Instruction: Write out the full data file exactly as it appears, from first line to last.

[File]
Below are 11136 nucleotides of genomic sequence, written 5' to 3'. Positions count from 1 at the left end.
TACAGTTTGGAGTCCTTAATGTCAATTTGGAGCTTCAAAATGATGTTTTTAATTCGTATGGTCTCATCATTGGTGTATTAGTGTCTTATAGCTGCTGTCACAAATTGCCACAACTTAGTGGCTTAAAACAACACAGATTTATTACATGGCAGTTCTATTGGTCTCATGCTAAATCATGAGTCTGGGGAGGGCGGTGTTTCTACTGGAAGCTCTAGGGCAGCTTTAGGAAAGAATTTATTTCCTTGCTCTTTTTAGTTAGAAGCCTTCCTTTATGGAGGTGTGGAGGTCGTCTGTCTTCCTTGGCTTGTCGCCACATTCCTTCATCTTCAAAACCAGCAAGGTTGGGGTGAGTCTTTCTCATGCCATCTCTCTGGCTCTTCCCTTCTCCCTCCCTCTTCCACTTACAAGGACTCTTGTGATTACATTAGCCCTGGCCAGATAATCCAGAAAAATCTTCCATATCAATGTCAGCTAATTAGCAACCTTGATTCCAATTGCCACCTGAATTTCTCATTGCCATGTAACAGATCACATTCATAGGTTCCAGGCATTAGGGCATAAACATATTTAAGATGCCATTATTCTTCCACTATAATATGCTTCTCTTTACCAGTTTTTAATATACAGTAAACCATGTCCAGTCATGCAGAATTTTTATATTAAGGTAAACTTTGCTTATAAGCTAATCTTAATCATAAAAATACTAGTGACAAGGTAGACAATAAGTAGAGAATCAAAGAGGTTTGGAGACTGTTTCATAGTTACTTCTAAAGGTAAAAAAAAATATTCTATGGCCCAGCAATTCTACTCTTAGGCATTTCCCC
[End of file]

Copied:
Below are 11136 nucleotides of genomic sequence, written 5' to 3'. Positions count from 1 at the left end.
TACAGTTTGGAGTCCTTAATGTCAATTTGGAGCTTCAAAATGATGTTTTTAATTCGTATGGTCTCATCATTGGTGTATTAGTGTCTTATAGCTGCTGTCACAAATTGCCACAACTTAGTGGCTTAAAACAACACAGATTTATTACATGGCAGTTCTATTGGTCTCATGCTAAATCATGAGTCTGGGGAGGGCGGTGTTTCTACTGGAAGCTCTAGGGCAGCTTTAGGAAAGAATTTATTTCCTTGCTCTTTTTAGTTAGAAGCCTTCCTTTATGGAGGTGTGGAGGTCGTCTGTCTTCCTTGGCTTGTCGCCACATTCCTTCATCTTCAAAACCAGCAAGGTTGGGGTGAGTCTTTCTCATGCCATCTCTCTGGCTCTTCCCTTCTCCCTCCCTCTTCCACTTACAAGGACTCTTGTGATTACATTAGCCCTGGCCAGATAATCCAGAAAAATCTTCCATATCAATGTCAGCTAATTAGCAACCTTGATTCCAATTGCCACCTGAATTTCTCATTGCCATGTAACAGATCACATTCATAGGTTCCAGGCATTAGGGCATAAACATATTTAAGATGCCATTATTCTTCCACTATAATATGCTTCTCTTTACCAGTTTTTAATATACAGTAAACCATGTCCAGTCATGCAGAATTTTTATATTAAGGTAAACTTTGCTTATAAGCTAATCTTAATCATAAAAATACTAGTGACAAGGTAGACAATAAGTAGAGAATCAAAGAGGTTTGGAGACTGTTTCATAGTTACTTCTAAAGGTAAAAAAAAATATTCTATGGCCCAGCAATTCTACTCTTAGGCATTTCCCC